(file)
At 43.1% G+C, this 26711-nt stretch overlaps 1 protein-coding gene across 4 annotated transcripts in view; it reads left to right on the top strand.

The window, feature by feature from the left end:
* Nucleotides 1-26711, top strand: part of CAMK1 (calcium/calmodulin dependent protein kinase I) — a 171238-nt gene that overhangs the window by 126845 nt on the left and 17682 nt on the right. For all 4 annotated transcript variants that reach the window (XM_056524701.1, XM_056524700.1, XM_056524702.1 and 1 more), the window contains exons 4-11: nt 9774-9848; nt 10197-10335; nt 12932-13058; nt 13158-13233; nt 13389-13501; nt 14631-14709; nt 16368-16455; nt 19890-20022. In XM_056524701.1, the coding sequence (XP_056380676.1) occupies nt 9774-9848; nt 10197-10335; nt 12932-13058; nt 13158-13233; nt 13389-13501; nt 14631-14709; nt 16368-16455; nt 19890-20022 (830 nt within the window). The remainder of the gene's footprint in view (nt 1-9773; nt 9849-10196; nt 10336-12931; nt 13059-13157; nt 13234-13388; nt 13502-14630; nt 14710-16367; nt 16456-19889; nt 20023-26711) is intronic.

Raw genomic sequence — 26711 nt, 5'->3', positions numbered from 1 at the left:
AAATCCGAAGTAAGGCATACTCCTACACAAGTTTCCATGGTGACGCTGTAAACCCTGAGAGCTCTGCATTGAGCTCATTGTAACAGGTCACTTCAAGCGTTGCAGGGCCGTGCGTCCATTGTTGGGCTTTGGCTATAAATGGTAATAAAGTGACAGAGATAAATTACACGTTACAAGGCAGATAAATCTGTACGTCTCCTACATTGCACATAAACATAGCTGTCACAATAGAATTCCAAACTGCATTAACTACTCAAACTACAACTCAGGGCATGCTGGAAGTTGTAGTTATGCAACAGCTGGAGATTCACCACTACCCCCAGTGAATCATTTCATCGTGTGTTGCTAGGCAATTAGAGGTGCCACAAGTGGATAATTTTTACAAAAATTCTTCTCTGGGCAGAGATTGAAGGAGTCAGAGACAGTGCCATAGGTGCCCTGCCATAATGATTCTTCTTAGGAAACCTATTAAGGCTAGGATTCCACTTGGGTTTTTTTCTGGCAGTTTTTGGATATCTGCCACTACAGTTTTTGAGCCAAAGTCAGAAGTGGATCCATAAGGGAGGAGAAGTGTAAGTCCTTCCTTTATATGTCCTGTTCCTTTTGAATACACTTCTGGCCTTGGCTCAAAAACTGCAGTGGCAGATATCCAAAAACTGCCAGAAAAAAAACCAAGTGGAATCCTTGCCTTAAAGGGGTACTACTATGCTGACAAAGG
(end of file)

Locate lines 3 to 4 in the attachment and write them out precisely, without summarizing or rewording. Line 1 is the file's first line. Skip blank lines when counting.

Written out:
* Nucleotides 1-26711, top strand: part of CAMK1 (calcium/calmodulin dependent protein kinase I) — a 171238-nt gene that overhangs the window by 126845 nt on the left and 17682 nt on the right. For all 4 annotated transcript variants that reach the window (XM_056524701.1, XM_056524700.1, XM_056524702.1 and 1 more), the window contains exons 4-11: nt 9774-9848; nt 10197-10335; nt 12932-13058; nt 13158-13233; nt 13389-13501; nt 14631-14709; nt 16368-16455; nt 19890-20022. In XM_056524701.1, the coding sequence (XP_056380676.1) occupies nt 9774-9848; nt 10197-10335; nt 12932-13058; nt 13158-13233; nt 13389-13501; nt 14631-14709; nt 16368-16455; nt 19890-20022 (830 nt within the window). The remainder of the gene's footprint in view (nt 1-9773; nt 9849-10196; nt 10336-12931; nt 13059-13157; nt 13234-13388; nt 13502-14630; nt 14710-16367; nt 16456-19889; nt 20023-26711) is intronic.

Raw genomic sequence — 26711 nt, 5'->3', positions numbered from 1 at the left: